The breakage of the Russo-German relationship in 1890 together with the renewal of the Triple Alliance caused fear in both France and Russia. So in 1892 France and Russia formed the Franco-Russian alliance. The two fronts were now starting to become concrete and the coalition Bismarck tried so meticulously to avoid was formed.

We can see that disintegration of the Bismarck system led to a series of events that formed the two main fronts that would combat in the Great War the following century, the Dual (afterwards Triple) Alliance and Franco-Russian alliance that later evolved into the Triple Entente. E. Eyck argues that the Bismarck system started to disintegrate after the Berlin Congress (a congress that took place to solve a disagreement between Russia and Austria-Hungary), even though it is considered as a high point is Bismarck's diplomatic career.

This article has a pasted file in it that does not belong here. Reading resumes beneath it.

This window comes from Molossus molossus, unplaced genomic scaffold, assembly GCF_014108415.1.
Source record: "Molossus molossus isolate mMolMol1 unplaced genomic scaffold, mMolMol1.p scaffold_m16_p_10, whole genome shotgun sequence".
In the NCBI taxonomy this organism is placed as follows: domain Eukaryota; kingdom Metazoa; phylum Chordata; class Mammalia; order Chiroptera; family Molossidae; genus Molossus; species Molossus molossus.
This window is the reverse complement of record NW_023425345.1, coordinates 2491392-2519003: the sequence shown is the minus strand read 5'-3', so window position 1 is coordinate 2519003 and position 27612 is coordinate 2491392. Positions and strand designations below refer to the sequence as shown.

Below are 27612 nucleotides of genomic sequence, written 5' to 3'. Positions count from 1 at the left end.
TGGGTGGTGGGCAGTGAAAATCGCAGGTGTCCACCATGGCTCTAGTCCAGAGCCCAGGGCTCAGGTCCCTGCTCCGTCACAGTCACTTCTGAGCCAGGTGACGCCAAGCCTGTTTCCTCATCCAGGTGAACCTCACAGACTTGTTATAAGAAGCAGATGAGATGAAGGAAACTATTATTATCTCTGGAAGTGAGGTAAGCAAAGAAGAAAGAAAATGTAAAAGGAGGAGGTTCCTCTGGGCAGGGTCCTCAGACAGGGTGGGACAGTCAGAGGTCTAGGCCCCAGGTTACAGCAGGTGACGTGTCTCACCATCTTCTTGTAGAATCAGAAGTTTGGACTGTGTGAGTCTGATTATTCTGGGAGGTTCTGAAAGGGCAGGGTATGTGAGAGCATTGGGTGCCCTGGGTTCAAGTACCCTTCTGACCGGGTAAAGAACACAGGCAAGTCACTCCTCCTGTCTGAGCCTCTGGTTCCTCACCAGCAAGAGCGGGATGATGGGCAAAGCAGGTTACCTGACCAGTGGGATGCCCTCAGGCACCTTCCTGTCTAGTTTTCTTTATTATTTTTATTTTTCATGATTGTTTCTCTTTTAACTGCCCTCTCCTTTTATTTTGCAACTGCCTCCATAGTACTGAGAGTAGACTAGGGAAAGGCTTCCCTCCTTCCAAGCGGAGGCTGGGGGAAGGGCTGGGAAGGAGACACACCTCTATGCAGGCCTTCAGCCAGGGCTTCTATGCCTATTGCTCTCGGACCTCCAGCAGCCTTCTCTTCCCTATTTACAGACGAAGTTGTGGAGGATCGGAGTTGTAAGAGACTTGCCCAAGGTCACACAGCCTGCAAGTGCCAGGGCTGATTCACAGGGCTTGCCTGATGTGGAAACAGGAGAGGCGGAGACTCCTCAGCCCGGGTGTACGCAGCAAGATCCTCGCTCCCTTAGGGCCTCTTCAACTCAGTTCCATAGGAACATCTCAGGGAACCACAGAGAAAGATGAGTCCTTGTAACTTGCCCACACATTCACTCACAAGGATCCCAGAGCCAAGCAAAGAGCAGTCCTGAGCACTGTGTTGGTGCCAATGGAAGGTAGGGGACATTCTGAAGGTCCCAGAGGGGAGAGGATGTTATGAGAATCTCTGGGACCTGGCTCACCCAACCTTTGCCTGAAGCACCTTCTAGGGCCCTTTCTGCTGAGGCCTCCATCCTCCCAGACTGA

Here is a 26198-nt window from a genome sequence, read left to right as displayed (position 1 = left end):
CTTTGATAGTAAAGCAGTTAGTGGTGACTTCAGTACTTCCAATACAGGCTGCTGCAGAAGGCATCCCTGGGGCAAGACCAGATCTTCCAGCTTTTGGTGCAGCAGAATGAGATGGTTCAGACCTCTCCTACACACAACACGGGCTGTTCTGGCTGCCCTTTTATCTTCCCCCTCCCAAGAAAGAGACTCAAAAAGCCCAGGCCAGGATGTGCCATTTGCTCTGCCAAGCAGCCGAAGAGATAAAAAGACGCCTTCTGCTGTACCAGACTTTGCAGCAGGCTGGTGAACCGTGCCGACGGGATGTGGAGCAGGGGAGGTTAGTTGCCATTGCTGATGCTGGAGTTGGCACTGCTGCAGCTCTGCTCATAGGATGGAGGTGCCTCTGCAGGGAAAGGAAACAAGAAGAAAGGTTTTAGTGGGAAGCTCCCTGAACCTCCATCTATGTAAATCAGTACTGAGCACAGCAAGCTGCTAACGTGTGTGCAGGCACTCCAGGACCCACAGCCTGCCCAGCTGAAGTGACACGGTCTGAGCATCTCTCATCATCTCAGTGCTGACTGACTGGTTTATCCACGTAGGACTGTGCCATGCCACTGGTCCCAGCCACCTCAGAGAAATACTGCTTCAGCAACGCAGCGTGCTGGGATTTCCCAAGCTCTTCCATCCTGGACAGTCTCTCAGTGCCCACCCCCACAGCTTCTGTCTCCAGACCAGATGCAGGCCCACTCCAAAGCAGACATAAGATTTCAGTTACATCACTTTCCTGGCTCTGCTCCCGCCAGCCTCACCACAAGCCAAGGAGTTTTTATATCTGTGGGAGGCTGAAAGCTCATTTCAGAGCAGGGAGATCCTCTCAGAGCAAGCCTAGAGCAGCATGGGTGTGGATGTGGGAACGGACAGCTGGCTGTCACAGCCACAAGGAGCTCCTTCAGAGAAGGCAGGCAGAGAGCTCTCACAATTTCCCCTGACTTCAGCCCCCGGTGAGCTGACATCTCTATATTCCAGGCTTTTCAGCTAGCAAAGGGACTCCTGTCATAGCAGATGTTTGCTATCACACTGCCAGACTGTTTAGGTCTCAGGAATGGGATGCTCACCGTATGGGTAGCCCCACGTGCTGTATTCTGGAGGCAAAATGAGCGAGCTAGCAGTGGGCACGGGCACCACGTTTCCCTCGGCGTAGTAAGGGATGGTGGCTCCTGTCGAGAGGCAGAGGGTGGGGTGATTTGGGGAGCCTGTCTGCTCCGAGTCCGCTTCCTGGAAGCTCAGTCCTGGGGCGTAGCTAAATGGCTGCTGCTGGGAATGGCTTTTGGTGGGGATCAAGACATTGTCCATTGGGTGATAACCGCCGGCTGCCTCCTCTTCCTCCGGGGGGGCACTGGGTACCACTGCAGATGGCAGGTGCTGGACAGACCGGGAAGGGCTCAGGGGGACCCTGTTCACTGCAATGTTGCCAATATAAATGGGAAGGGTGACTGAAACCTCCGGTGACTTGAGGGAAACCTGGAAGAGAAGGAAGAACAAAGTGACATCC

Analysing the situation, up to this point we can argue that the alliance systems are more of a consequence of the conflicts and discrepancies rather than a cause for the conflicts. This can be supported by the idea that the alliances had to necessarily have a reason of personal interest to be created. This was, generally, its own security. Hence, we can conclude up to this point that there was a sense of general mistrust and tension between states being built up, and the alliances were used to partially hide or suppress that feeling and were not the cause for it.